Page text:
A good example of this is my community garden pot lucks. We have meat eaters, vegetarians and vegans, not to mention all sort of folks with various food allergies and personal food rules.

For the most part the offerings are vegetarian with many vegan items. If you want great veggie dishes good to a community garden potluck.

I tend to bring a vegan dish, but their will always be the guy who brings pork ribs or chicken wings. The difference with my community garden potlucks is that no one walks out in a huff because someone broke their food community rule. They simple don’t eat the wings and opt to hit up the vegan tabouli salad and grilled tofu.

The potluck is a mixed food community with tendency to vegetarian.

As for going to a Strict Food Community event, I would comply with the food rules. I mean, I don’t want to be the guy who brought the pork ribs at a kosher potluck.

With that said, I am going to my first social vegan restaurant dinner on Tuesday with a large vegan community.

I plan to eat an all vegan meal for the event, but if asked I will say that I am mostly macrobiotic/vegan.

 

 

Coconut Ice Cream Recipe: Food comics

I am talking a comic drawing class this summer, so I am practicing with some comic recipes and food related humor. Here is my first food comic.

This recipe can be just vanilla by omitting the chocolate and you can use mint or other extracts for other flavors like chocolate chip mint ice cream.

Enjoy

The Power of Polenta: Polenta with shrimp and tomato recipe

Ann Arbor Food

Shrimp Polenta with Heirloom tomatoes

Polenta is one of those great go to foods when you need to make something quick. It is a tasty porridge made from course cornmeal. At most basic, polenta is a simple creamy corn mash cooked with water and salt.

But this humble cornmeal does not have to be plan. It can be jazzed up using flavor variations like stocks, butter, cheese and herbs.

It is commonly served Italian style with a tomato sauce and sausage, but it can also be served with fish, shellfish, poultry, beef, pork or in a vegetarian meal.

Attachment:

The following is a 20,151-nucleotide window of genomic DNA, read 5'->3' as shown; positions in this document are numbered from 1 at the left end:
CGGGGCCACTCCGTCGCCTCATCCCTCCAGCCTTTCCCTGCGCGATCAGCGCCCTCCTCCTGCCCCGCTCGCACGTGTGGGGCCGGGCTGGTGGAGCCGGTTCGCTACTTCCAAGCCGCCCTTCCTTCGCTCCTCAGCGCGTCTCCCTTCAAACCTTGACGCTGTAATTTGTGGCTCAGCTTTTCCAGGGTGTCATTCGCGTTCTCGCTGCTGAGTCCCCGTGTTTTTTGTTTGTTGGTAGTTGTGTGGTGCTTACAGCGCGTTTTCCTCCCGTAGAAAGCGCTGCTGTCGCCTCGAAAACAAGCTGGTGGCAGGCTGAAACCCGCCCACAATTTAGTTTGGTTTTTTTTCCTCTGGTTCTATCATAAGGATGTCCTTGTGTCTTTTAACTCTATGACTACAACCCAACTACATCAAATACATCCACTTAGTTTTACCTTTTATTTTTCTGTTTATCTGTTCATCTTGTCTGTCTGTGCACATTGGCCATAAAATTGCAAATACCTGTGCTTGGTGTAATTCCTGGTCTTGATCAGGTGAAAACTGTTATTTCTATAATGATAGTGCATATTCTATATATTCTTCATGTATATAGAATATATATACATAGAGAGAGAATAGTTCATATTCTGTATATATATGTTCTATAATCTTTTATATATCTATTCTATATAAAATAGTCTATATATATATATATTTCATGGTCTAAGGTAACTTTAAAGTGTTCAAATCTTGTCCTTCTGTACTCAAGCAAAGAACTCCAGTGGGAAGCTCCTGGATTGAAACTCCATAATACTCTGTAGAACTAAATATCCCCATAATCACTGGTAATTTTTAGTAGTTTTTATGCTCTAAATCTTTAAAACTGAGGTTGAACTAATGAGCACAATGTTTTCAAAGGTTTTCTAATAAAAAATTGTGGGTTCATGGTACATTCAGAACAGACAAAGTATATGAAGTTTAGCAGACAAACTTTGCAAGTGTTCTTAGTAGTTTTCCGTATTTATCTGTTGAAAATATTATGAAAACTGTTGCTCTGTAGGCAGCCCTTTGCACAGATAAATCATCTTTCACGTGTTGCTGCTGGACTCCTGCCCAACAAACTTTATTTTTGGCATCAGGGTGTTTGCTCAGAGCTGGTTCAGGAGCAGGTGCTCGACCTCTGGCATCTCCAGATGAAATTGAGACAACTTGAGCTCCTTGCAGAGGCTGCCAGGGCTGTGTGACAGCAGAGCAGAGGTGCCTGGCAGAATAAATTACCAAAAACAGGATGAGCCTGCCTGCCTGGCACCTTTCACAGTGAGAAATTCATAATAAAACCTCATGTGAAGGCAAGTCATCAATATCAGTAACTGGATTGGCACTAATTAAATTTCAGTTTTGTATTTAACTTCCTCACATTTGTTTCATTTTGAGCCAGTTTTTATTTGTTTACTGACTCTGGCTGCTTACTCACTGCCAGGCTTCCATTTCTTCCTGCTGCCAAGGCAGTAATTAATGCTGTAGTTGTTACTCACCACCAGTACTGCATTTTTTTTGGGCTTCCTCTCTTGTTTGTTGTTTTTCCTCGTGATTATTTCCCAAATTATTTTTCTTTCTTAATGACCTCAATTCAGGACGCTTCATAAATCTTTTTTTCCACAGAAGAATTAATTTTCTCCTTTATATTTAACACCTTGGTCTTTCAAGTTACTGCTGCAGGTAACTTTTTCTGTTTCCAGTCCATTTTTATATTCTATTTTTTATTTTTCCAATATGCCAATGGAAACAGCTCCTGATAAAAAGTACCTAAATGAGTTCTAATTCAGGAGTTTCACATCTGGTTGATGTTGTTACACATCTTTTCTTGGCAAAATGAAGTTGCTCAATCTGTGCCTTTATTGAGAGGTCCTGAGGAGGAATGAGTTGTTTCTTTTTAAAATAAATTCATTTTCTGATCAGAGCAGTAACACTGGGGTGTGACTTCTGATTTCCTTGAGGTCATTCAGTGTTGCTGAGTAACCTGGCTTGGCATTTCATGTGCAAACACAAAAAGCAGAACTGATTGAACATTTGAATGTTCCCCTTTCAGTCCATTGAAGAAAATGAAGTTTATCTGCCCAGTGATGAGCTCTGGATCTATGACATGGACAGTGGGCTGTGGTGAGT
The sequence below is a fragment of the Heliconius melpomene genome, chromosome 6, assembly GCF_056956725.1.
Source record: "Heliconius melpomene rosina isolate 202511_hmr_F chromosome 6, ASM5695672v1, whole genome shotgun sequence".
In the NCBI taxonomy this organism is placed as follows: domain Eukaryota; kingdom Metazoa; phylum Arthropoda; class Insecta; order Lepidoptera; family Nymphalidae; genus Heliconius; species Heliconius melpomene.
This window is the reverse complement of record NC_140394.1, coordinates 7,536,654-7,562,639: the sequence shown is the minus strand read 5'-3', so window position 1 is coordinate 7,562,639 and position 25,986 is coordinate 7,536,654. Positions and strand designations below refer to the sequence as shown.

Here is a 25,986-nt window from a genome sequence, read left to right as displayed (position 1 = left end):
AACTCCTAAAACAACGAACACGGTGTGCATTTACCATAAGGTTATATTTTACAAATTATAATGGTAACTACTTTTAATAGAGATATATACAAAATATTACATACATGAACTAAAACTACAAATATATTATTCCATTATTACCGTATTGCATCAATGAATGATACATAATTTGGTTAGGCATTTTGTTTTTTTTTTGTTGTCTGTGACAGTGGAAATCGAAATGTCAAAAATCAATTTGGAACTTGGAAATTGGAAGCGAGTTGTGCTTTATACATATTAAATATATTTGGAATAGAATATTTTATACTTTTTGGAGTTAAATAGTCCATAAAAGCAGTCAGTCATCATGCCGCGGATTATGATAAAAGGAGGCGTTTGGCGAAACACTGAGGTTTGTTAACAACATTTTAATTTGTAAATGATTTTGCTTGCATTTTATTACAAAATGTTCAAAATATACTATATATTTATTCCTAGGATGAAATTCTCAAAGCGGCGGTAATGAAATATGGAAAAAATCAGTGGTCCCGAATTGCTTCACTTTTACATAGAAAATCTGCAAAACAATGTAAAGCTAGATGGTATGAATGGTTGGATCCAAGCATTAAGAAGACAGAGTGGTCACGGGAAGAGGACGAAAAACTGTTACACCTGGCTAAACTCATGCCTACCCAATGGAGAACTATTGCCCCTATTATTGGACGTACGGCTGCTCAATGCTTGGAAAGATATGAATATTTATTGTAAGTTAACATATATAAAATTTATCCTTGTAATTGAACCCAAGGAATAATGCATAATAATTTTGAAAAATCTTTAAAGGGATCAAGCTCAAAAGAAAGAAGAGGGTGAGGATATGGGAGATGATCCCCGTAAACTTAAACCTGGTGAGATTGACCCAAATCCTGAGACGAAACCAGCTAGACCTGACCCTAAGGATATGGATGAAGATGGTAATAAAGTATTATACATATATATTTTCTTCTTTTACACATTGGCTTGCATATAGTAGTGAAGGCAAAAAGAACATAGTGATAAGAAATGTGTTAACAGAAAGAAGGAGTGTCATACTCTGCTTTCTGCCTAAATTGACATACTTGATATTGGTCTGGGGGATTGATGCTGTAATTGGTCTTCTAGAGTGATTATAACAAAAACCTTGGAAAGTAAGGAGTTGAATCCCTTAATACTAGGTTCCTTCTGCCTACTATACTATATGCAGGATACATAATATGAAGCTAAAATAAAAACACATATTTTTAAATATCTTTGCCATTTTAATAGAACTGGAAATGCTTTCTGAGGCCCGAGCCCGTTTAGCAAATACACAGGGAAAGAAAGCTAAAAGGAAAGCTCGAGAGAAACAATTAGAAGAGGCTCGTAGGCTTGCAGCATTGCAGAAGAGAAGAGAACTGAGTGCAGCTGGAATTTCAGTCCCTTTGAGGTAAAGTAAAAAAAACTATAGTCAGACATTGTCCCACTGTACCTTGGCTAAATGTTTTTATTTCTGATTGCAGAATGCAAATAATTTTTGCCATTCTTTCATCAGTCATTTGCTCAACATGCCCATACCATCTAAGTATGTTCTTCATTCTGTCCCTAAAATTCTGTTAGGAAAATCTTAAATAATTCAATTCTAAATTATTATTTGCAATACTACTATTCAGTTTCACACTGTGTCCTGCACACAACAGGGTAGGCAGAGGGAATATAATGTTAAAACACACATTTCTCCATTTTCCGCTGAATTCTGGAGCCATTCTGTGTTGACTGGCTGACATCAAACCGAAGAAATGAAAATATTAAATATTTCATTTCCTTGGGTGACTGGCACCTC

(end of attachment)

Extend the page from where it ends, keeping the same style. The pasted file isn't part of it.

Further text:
Once a simple peasant staple, polenta has gained popularity as a gourmet food that can be seen on menus at upscale restaurants to college dorms alike.

There are a few ways to serve polenta beside for a hot mash.

The high starch content of cornmeal makes cooked polenta form into a solid mass when cooled.

Hot polenta porridge is spread onto a sheet pan and allowed to cooled. Once cooled, the firm polenta can then be cut into shapes and saute’, deep fried or grilled to provide a crisp outer texture.

Another way to serve polenta is in a casserole. Hot polenta is spread into a casserole dish then topped with sauce, vegetables, meat and cheese then baked.

Polenta is found in the bulk section in grocery stores, in instant mixes or in the refrigerated section of in precooked tubes. The cost is around $1.50 per pound, which measure about 2 3/4 cups or around $.20 per serving.

Basic Polenta Recipes: Serve Four

1 1/2 cup of Polenta cornmeal
4 1/2 cups of water
1/4 teaspoon of salt
1 tablespoon of butter (optional)
*use Olive Oil for vegan option

Bring the water to a boil in a sauce pan. Add the polenta, salt and butter and stir in. Bring the heat down to a medium. Cover the top of the pan loosely with tin foil. Stir frequently to make sure the polenta does not stick to the bottom of the pan. Cook for 20 minutes.

Variations:

Cheese Polenta:
Substitute one cup of milk for water in the basic recipe and include the butter. Include 1-2 cups of a mixture of grated cheese like Cheddar, Jack, Parmesan and Fontina. Follow the instruction for the basic recipe then stir in the cheese during the last three minutes of cooking. Garnish with grated Parmesan.

Polenta with tomato sauce and sausage:
Use the basic or cheese polenta recipe. Cook a pound of your favorite sausage like sweet or hot Italian sausage and serve with about a third of a cup of your favorite heated tomato sauce per serving and top with grated Parmesan.

Mushroom Polenta: (Vegan)
Use the basic recipe and substitute olive oil for butter. Saute one finely chopped onion, two cloves of garlic and one and half pounds of your favorite mushrooms for seven minutes. Add a quarter teaspoon of dried thyme, and a quarter cup of white wine and cook down. Add salt and pepper to taste. Top with fresh chopped parsley and divide a half cup of toasted pine nuts or almonds between four servings.

Polenta and Shrimp:
Use the basic or cheese polenta recipe and add the juice of one lemon, fresh cracked pepper and one teaspoon of smoked paprika when cooking the polenta . Peel and clean three quarters of a pound of shrimp and saute in butter or olive oil with two cloves of garlic till the shrimp is pink on booth sides.

Serve the polenta in a bowl. Divide the shrimp between four bowls and top with fresh chopped scallion.